sports

People often mistake sugary sports drinks as healthy

Tuesday, December 21, 2010 by: David Gutierrez, staff writer
Tags: sports drinks, healthy, health news

eTrust Pro Certified

Most Viewed Articles
Popular on Facebook
The five biggest lies about Ebola being pushed by government and mass media
White House admits staging fake vaccination operation to gather DNA from the public
Why does the CDC own a patent on Ebola 'invention?'
Ultraviolet light robot kills Ebola in two minutes; why doesn't every hospital have one of these?
EXCLUSIVE: Natural News tests flu vaccine for heavy metals, finds 25,000 times higher mercury level than EPA limit for water
Irrefutable proof we are all being sprayed with poison: 571 tons of toxic lead 'chemtrailed' into America's skies every year
Truvia sweetener a powerful pesticide; scientists shocked as fruit flies die in less than a week from eating GMO-derived erythritol
Russia taking McDonald's to court, threatens countrywide shutdown
Oregon man serving prison sentence for collecting rainwater on his own property
Senator who attacked Doctor Oz over dietary supplements received over $146,000 in campaign contributions from Big Pharma mega-retailer and Monsanto
Global warming data FAKED by government to fit climate change fictions
Healthy 12-year-old girl dies shortly after receiving HPV vaccine
HOAX confirmed: Michelle Obama 'GMOs for children' campaign a parody of modern agricultural politics
Ebola outbreak may already be uncontrollable; Monsanto invests in Ebola treatment drug company as pandemic spreads
Ben & Jerry's switches to non-GMO, Fair Trade ice cream ingredients
W.H.O. contradicts CDC, admits Ebola can spread via coughing, sneezing and by touching contaminated surfaces
Elliot Rodger, like nearly all young killers, was taking psychiatric drugs (Xanax)
BREAKING: CDC whistleblower confesses to MMR vaccine research fraud in historic public statement
Delicious
(NaturalNews) Manufacturers of sports drinks appear to have successfully deceived children and their parents into believing that their products are healthy, according to a study conducted by researchers from the University of Texas Health Science Center and published in the journal Pediatrics.

"Sports drinks have been successfully marketed as beverages consistent with a healthy lifestyle, which has set them apart from sodas," said lead researcher Nalini Ranjit. "Children and parents associate these drinks with a healthy lifestyle despite their increased amount of sugar and lack of nutritional value."

The researchers surveyed more than 15,000 eighth and eleventh graders about their activity levels and dietary intake. They found that children who participated in more sports and vigorous physical activities drank significantly less soda than less active children, but higher levels of sports drinks. Children with higher sports drink consumption also ate more fruits and vegetables, while children with high soda consumption ate less.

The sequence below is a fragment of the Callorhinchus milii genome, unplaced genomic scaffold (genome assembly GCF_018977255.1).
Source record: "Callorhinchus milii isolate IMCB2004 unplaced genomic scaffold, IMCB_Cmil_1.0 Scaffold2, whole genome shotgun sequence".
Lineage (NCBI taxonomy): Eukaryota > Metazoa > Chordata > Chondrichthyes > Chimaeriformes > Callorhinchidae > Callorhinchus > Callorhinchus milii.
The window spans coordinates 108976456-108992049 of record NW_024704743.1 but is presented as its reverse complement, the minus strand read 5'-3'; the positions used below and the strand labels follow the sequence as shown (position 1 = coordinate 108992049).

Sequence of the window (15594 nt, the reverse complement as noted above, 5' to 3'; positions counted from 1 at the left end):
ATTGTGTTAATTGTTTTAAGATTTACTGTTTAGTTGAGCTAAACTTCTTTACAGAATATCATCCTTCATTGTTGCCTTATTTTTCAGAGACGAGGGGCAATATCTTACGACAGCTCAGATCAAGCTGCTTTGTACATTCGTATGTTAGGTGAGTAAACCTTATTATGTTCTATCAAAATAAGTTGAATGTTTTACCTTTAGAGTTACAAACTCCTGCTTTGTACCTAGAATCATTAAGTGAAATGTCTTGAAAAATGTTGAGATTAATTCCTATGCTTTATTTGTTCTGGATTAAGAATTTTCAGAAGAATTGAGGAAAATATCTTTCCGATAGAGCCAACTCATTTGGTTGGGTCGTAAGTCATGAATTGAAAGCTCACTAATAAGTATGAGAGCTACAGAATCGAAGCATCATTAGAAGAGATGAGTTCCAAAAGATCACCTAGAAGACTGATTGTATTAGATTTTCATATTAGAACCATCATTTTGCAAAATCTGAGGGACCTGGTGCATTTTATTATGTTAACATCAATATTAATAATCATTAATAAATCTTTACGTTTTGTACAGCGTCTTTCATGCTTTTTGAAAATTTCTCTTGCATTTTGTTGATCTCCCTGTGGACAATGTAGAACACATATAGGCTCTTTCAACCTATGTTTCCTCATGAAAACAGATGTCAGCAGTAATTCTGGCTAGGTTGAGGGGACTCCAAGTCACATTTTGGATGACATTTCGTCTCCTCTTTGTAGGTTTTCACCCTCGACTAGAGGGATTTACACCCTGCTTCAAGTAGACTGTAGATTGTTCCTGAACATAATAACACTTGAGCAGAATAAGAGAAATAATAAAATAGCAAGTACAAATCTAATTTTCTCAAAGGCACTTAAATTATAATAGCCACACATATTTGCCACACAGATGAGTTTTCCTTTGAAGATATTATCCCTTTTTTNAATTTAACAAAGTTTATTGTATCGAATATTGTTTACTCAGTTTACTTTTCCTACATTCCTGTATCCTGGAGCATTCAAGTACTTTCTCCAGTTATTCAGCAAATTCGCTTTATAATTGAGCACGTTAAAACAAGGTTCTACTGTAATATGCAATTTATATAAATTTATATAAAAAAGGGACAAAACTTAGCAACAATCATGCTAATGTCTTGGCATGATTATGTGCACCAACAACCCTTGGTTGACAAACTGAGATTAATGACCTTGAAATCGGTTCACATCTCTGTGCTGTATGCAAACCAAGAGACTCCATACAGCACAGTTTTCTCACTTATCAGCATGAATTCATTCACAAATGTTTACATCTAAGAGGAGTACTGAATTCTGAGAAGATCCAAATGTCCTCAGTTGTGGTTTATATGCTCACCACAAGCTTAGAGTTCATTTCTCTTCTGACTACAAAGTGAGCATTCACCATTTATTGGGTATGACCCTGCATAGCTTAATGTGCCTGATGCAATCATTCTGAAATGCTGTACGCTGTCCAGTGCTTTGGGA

"Adolescents who engage in an otherwise reasonably healthy lifestyle with lots of physical activity and a healthy diet still consume large amounts of sugar-sweetened beverages in the form of flavored and sports beverages," Ranjit said. "We believe that this is due to successful marketing that has led consumers to see these beverages as healthy."

Ranjit noted that sports drinks contain sugar levels just as high as that found in soda, and that drinking just one such beverage per day could cause a person to gain 10 pounds over the course of a year.

Adolescents and their parents should be educated that sports drinks are not a healthy alternative to soda, she said, and should reserve such beverages for "extreme exercise." The healthiest way to rehydrate in nearly all cases is still water.

"So-called sports drinks should be eliminated, since they are high in calories," writes J. Douglas Bremner in the book Before You Take that Pill.

"Soda, juice, and energy and sports drinks contain empty calories that will make you fat; they also contain caffeine, which is addictive and makes you consume even more of those useless calories. If you are thirsty, drink water."

Sources for this story include:
http://www.foodnavigator-usa.com/Science-Nut... http://www.businessweek.com/lifestyle/conten....

Join over four million monthly readers. Your privacy is protected. Unsubscribe at any time.
comments powered by Disqus
Take Action: Support NaturalNews.com by linking back to this article from your website

Permalink to this article:

Embed article link: (copy HTML code below):

Reprinting this article:
Non-commercial use OK, cite NaturalNews.com with clickable link.

Follow Natural News on Facebook, Twitter, Google Plus, and Pinterest

Colloidal Silver

Advertise with NaturalNews...

Support NaturalNews Sponsors:

Advertise with NaturalNews...

GET SHOW DETAILS
+ a FREE GIFT

Sign up for the FREE Natural News Email Newsletter

Receive breaking news on GMOs, vaccines, fluoride, radiation protection, natural cures, food safety alerts and interviews with the world's top experts on natural health and more.

Join over 7 million monthly readers of NaturalNews.com, the internet's No. 1 natural health news site. (Source: Alexa.com)

Your email address *

Please enter the code you see above*

No Thanks

Already have it and love it!

Natural News supports and helps fund these organizations:

* Required. Once you click submit, we will send you an email asking you to confirm your free registration. Your privacy is assured and your information is kept confidential. You may unsubscribe at anytime.